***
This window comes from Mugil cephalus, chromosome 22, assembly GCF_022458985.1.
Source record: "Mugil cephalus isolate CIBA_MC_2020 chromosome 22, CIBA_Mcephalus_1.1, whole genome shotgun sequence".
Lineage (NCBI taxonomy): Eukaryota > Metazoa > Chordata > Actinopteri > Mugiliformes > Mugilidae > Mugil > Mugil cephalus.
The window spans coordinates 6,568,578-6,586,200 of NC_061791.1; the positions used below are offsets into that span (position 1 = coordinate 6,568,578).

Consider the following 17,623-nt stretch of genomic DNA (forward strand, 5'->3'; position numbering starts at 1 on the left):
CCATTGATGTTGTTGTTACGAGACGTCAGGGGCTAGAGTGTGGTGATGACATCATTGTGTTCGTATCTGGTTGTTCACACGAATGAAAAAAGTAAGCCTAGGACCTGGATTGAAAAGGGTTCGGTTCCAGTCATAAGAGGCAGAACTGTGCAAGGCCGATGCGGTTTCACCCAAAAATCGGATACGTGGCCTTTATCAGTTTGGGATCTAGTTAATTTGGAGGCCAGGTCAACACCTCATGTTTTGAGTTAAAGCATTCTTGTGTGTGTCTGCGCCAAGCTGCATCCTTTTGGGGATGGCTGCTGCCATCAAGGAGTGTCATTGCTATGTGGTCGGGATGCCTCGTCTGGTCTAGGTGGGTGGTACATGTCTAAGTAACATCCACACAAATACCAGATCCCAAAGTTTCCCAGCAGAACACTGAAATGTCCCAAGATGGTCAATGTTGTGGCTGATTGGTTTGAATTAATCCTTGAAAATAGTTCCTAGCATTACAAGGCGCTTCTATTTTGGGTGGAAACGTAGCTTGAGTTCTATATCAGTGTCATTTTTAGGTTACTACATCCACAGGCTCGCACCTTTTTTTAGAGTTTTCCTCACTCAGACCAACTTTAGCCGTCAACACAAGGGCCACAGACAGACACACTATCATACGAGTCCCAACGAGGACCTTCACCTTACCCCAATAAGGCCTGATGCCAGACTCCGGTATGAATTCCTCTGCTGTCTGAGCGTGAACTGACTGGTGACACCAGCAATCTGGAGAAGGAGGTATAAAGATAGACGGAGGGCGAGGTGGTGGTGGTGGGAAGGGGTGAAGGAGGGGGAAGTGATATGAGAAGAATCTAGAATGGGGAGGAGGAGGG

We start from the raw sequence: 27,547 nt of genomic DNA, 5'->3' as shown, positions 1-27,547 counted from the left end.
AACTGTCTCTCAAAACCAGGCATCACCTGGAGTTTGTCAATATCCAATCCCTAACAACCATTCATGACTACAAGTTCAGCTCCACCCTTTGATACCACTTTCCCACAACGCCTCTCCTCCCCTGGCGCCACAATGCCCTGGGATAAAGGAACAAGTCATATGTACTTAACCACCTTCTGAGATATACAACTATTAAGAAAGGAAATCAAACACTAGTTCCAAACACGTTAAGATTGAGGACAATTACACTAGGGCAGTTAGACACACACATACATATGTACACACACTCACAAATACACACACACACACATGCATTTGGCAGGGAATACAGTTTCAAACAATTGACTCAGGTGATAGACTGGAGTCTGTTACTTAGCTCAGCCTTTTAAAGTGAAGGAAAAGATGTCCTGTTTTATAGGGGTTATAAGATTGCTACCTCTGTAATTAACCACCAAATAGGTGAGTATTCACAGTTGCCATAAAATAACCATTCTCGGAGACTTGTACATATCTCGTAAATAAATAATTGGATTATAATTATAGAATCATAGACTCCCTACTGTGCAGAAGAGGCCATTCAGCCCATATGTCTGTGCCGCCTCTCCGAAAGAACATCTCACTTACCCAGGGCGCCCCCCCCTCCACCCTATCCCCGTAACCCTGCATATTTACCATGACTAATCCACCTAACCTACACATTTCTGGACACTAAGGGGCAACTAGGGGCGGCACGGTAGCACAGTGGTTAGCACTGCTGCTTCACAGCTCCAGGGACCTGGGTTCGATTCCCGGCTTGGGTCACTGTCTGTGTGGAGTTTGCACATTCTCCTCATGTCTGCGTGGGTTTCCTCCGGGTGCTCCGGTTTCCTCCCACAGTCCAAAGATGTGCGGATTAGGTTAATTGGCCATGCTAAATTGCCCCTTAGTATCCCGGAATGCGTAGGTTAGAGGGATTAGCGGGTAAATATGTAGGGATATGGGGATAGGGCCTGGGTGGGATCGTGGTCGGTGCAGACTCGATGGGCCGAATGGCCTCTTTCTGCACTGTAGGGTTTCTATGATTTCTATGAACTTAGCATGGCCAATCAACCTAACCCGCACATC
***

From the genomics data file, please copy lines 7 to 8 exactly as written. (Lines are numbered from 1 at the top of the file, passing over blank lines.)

We start from the raw sequence: 27,547 nt of genomic DNA, 5'->3' as shown, positions 1-27,547 counted from the left end.
AACTGTCTCTCAAAACCAGGCATCACCTGGAGTTTGTCAATATCCAATCCCTAACAACCATTCATGACTACAAGTTCAGCTCCACCCTTTGATACCACTTTCCCACAACGCCTCTCCTCCCCTGGCGCCACAATGCCCTGGGATAAAGGAACAAGTCATATGTACTTAACCACCTTCTGAGATATACAACTATTAAGAAAGGAAATCAAACACTAGTTCCAAACACGTTAAGATTGAGGACAATTACACTAGGGCAGTTAGACACACACATACATATGTACACACACTCACAAATACACACACACACACATGCATTTGGCAGGGAATACAGTTTCAAACAATTGACTCAGGTGATAGACTGGAGTCTGTTACTTAGCTCAGCCTTTTAAAGTGAAGGAAAAGATGTCCTGTTTTATAGGGGTTATAAGATTGCTACCTCTGTAATTAACCACCAAATAGGTGAGTATTCACAGTTGCCATAAAATAACCATTCTCGGAGACTTGTACATATCTCGTAAATAAATAATTGGATTATAATTATAGAATCATAGACTCCCTACTGTGCAGAAGAGGCCATTCAGCCCATATGTCTGTGCCGCCTCTCCGAAAGAACATCTCACTTACCCAGGGCGCCCCCCCCTCCACCCTATCCCCGTAACCCTGCATATTTACCATGACTAATCCACCTAACCTACACATTTCTGGACACTAAGGGGCAACTAGGGGCGGCACGGTAGCACAGTGGTTAGCACTGCTGCTTCACAGCTCCAGGGACCTGGGTTCGATTCCCGGCTTGGGTCACTGTCTGTGTGGAGTTTGCACATTCTCCTCATGTCTGCGTGGGTTTCCTCCGGGTGCTCCGGTTTCCTCCCACAGTCCAAAGATGTGCGGATTAGGTTAATTGGCCATGCTAAATTGCCCCTTAGTATCCCGGAATGCGTAGGTTAGAGGGATTAGCGGGTAAATATGTAGGGATATGGGGATAGGGCCTGGGTGGGATCGTGGTCGGTGCAGACTCGATGGGCCGAATGGCCTCTTTCTGCACTGTAGGGTTTCTATGATTTCTATGAACTTAGCATGGCCAATCAACCTAACCCGCACATC